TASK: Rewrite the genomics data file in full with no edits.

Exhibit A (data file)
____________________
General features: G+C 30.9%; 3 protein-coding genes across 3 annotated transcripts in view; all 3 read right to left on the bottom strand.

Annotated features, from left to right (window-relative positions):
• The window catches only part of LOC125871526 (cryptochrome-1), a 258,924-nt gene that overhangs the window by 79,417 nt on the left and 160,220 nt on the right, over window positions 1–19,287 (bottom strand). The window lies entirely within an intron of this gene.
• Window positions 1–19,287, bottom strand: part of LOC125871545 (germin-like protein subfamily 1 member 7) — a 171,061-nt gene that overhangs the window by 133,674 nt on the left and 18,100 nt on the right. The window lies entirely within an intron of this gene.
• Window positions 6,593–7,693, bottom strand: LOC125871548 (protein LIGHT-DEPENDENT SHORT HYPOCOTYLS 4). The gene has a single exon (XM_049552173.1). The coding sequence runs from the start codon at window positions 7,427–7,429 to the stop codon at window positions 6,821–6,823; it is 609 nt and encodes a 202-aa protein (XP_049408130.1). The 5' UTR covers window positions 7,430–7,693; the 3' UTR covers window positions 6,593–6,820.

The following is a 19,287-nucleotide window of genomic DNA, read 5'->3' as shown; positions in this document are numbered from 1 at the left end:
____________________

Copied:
General features: G+C 30.9%; 3 protein-coding genes across 3 annotated transcripts in view; all 3 read right to left on the bottom strand.

Annotated features, from left to right (window-relative positions):
• The window catches only part of LOC125871526 (cryptochrome-1), a 258,924-nt gene that overhangs the window by 79,417 nt on the left and 160,220 nt on the right, over window positions 1–19,287 (bottom strand). The window lies entirely within an intron of this gene.
• Window positions 1–19,287, bottom strand: part of LOC125871545 (germin-like protein subfamily 1 member 7) — a 171,061-nt gene that overhangs the window by 133,674 nt on the left and 18,100 nt on the right. The window lies entirely within an intron of this gene.
• Window positions 6,593–7,693, bottom strand: LOC125871548 (protein LIGHT-DEPENDENT SHORT HYPOCOTYLS 4). The gene has a single exon (XM_049552173.1). The coding sequence runs from the start codon at window positions 7,427–7,429 to the stop codon at window positions 6,821–6,823; it is 609 nt and encodes a 202-aa protein (XP_049408130.1). The 5' UTR covers window positions 7,430–7,693; the 3' UTR covers window positions 6,593–6,820.

The following is a 19,287-nucleotide window of genomic DNA, read 5'->3' as shown; positions in this document are numbered from 1 at the left end: